The disclaimer that protects Sierra Nevada Trees Inc. from liability in a claim for consequential damages contained in the purchase order acknowledgement is part of the agreement with Burger Ranch Inc. Burger Ranch Inc. accepted the terms of the offer and there was proper performance by both parties.
As stated in the Gould Commercial Code Section 2-207 subsection 1, “A definite and seasonable expression of acceptance or a written confirmation which is sent within a reasonable time operates as an acceptance even though it states terms additional to or different from those offered or agreed upon, unless acceptance is expressly made conditional on assent to the additional or different terms. ” In this case, the seller (Sierra Nevada Inc. ) stated additional terms in the purchase order acknowledgement that provided new terms to the contract.
These additional terms were sent within 5 days of the receival of the purchase order to the buyer (Burger Ranch Inc. ), a reasonable amount of time necessary to meet the guidelines set by the Gould Commercial Code. Furthermore, the buyer had enough time, approximately two months, to negate the contract if they found the consequential damages disclaimer not to be in their best interest. However, they still accepted the new terms in the purchase order acknowledgement, had the trees shipped to their locations, paid for the trees once they were set up, and never objected to these terms until a single unfavorable incident on December 2nd.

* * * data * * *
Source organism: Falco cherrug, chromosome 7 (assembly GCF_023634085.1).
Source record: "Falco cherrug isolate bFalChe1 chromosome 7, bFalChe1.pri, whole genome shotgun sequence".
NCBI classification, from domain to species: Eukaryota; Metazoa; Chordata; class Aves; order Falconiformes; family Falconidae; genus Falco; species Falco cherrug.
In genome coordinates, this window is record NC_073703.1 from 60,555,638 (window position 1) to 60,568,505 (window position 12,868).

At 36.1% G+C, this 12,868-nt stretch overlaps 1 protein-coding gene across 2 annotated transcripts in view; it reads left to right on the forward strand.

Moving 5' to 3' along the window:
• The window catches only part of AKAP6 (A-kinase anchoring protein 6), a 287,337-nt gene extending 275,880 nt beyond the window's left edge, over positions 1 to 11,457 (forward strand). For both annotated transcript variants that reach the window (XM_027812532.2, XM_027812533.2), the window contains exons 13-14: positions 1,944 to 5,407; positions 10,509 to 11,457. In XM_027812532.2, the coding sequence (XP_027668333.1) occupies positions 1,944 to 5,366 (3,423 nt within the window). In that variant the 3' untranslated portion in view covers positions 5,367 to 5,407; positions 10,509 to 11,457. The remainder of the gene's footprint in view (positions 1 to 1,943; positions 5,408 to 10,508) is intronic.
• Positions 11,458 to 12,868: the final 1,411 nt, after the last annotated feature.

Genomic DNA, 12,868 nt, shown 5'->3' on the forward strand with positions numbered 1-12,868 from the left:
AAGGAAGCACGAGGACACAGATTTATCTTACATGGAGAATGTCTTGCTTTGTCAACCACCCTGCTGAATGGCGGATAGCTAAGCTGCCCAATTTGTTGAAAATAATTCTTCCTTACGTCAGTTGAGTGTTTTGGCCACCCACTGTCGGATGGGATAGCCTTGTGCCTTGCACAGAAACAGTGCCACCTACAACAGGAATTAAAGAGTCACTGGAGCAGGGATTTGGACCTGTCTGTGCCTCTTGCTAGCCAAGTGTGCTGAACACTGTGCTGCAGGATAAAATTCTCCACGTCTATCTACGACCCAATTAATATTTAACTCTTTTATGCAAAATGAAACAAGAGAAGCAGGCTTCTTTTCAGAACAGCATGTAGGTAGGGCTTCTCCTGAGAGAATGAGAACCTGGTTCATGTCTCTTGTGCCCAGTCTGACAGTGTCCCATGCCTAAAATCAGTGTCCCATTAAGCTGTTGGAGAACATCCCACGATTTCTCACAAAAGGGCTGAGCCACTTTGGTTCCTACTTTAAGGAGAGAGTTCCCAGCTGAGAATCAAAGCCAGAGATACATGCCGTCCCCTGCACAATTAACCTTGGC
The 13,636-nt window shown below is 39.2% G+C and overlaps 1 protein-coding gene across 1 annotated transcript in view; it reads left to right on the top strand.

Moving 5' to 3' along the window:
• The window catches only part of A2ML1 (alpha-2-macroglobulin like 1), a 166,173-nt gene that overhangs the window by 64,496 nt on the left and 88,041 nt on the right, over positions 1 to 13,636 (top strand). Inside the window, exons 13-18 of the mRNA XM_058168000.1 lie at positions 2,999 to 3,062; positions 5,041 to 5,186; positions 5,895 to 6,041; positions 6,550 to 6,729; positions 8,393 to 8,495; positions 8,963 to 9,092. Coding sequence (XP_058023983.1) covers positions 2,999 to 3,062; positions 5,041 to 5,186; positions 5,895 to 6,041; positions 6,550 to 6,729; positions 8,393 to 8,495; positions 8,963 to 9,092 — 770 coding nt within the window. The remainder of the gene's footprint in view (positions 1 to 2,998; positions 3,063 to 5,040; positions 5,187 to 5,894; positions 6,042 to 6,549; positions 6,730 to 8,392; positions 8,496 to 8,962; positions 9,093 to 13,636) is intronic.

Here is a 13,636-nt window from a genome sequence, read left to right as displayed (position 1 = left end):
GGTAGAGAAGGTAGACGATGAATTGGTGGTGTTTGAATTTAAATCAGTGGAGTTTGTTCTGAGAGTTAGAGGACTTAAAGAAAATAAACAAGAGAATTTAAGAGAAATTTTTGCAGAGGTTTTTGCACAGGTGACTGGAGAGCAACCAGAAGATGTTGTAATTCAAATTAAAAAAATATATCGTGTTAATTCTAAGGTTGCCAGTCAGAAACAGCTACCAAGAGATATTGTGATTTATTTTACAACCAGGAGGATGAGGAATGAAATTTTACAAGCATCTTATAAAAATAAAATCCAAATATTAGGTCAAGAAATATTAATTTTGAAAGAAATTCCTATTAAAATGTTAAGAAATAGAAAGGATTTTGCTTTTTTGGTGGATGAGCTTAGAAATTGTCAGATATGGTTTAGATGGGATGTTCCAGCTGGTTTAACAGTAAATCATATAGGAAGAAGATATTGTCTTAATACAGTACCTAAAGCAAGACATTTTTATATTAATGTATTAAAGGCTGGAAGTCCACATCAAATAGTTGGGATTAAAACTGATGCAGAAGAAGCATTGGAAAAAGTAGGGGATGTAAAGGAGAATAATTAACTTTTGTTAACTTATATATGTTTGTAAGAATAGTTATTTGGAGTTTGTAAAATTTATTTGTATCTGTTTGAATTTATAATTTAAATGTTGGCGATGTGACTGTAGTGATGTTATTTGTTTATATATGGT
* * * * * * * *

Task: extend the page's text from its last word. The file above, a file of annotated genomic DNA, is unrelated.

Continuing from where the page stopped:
Additionally, the fact that both parties performed their respective obligations under the terms of the contract despite the disclaimer can be construed that the buyer accepted the terms of the contract. Sierra Nevada Trees Inc. was obligated to provide, set up, and decorate trees and in return Burger Ranch Inc. was obligated to pay $150 per tree upon the seller’s performance. These obligations were met by both parties. There must be acceptance before there can be performance.
According to Article 2A Section 515 of the Uniform Commercial Code, “Acceptance of goods occurs after the buyer has had a reasonable opportunity to inspect the goods and (a) the buyer signifies or acts with respect to the goods in a manner that signifies to the seller or the supplier that the goods are conforming or that the seller will take or retain them in spite of their nonconformity; or (b) the seller fails to make an effective rejection of the goods. ” Mr. Simon, the manager of the damaged Burger Ranch, inspected the tree, was satisfied with the tree, initialed the receipt, and paid the $150 for the tree.
These facts definitively imply that the buyer did accept the goods after he had a reasonable opportunity to inspect it and then made the judgement that it conformed to their satisfaction, therefore legally accepting the goods. The buyer may contend that regardless of these facts, the disclaimer clause of the purchase order acknowledgement represents a “material alteration” to the original contract and therefore would not become part of the contract as per Gould Commercial Code Section 2-207 subsection 2, “The additional terms are to be construed as proposals for addition to the contract.
Between merchants such terms become part of the contract unless: a. The offer expressly limits acceptance to the terms of the offer; b. They materially alter it; or c. Notification of objection to them has already been given or is given within a reasonable time after notice of them is received. ” Despite this contention, the additional consequential damages disclaimer does not represent a “material alteration” that would hold with the Gould Commercial Code and render the clause invalid. In the precedent case of Aguilar Manufacturing Inc v Richfield Inc. the court was faced with a similar dilemma in which one party alleged that the inclusion of a one-year limitation clause materially altered the original contract and therefore rendered it invalid.